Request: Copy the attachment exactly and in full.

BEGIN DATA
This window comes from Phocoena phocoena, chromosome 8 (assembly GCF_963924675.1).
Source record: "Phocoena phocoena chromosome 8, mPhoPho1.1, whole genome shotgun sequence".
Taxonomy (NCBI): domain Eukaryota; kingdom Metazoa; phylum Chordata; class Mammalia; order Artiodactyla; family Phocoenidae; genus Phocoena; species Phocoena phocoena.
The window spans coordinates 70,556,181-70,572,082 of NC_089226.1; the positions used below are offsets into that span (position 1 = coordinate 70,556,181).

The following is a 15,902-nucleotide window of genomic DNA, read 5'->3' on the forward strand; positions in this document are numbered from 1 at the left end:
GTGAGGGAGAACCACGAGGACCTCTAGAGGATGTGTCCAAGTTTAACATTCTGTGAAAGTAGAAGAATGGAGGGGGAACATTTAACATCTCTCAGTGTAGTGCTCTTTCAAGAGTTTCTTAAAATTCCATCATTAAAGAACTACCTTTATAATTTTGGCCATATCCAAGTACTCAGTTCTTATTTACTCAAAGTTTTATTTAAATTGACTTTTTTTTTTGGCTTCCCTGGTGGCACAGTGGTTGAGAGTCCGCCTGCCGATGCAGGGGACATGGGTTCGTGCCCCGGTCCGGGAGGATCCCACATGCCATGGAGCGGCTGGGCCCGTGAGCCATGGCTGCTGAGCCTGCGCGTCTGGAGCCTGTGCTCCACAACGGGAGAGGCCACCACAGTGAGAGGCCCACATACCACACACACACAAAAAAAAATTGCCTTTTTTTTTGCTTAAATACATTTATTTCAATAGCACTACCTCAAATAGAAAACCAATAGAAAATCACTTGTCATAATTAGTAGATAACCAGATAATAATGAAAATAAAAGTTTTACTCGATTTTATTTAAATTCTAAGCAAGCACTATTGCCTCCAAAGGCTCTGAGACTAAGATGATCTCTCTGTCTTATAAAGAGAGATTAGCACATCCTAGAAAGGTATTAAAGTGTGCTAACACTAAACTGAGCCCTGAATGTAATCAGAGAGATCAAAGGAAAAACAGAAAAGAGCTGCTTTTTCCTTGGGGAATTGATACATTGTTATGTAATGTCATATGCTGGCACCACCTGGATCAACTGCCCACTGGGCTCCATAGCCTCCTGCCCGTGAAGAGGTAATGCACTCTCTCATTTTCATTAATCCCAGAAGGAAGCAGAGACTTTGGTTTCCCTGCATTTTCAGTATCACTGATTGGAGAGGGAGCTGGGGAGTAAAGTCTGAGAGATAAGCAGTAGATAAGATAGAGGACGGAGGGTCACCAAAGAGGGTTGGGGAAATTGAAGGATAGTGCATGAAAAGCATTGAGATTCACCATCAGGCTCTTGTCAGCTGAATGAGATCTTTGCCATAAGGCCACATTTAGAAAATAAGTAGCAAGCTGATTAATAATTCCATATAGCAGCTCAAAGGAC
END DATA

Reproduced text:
This window comes from Phocoena phocoena, chromosome 8 (assembly GCF_963924675.1).
Source record: "Phocoena phocoena chromosome 8, mPhoPho1.1, whole genome shotgun sequence".
Taxonomy (NCBI): domain Eukaryota; kingdom Metazoa; phylum Chordata; class Mammalia; order Artiodactyla; family Phocoenidae; genus Phocoena; species Phocoena phocoena.
The window spans coordinates 70,556,181-70,572,082 of NC_089226.1; the positions used below are offsets into that span (position 1 = coordinate 70,556,181).

The following is a 15,902-nucleotide window of genomic DNA, read 5'->3' on the forward strand; positions in this document are numbered from 1 at the left end:
GTGAGGGAGAACCACGAGGACCTCTAGAGGATGTGTCCAAGTTTAACATTCTGTGAAAGTAGAAGAATGGAGGGGGAACATTTAACATCTCTCAGTGTAGTGCTCTTTCAAGAGTTTCTTAAAATTCCATCATTAAAGAACTACCTTTATAATTTTGGCCATATCCAAGTACTCAGTTCTTATTTACTCAAAGTTTTATTTAAATTGACTTTTTTTTTTGGCTTCCCTGGTGGCACAGTGGTTGAGAGTCCGCCTGCCGATGCAGGGGACATGGGTTCGTGCCCCGGTCCGGGAGGATCCCACATGCCATGGAGCGGCTGGGCCCGTGAGCCATGGCTGCTGAGCCTGCGCGTCTGGAGCCTGTGCTCCACAACGGGAGAGGCCACCACAGTGAGAGGCCCACATACCACACACACACAAAAAAAAATTGCCTTTTTTTTTGCTTAAATACATTTATTTCAATAGCACTACCTCAAATAGAAAACCAATAGAAAATCACTTGTCATAATTAGTAGATAACCAGATAATAATGAAAATAAAAGTTTTACTCGATTTTATTTAAATTCTAAGCAAGCACTATTGCCTCCAAAGGCTCTGAGACTAAGATGATCTCTCTGTCTTATAAAGAGAGATTAGCACATCCTAGAAAGGTATTAAAGTGTGCTAACACTAAACTGAGCCCTGAATGTAATCAGAGAGATCAAAGGAAAAACAGAAAAGAGCTGCTTTTTCCTTGGGGAATTGATACATTGTTATGTAATGTCATATGCTGGCACCACCTGGATCAACTGCCCACTGGGCTCCATAGCCTCCTGCCCGTGAAGAGGTAATGCACTCTCTCATTTTCATTAATCCCAGAAGGAAGCAGAGACTTTGGTTTCCCTGCATTTTCAGTATCACTGATTGGAGAGGGAGCTGGGGAGTAAAGTCTGAGAGATAAGCAGTAGATAAGATAGAGGACGGAGGGTCACCAAAGAGGGTTGGGGAAATTGAAGGATAGTGCATGAAAAGCATTGAGATTCACCATCAGGCTCTTGTCAGCTGAATGAGATCTTTGCCATAAGGCCACATTTAGAAAATAAGTAGCAAGCTGATTAATAATTCCATATAGCAGCTCAAAGGAC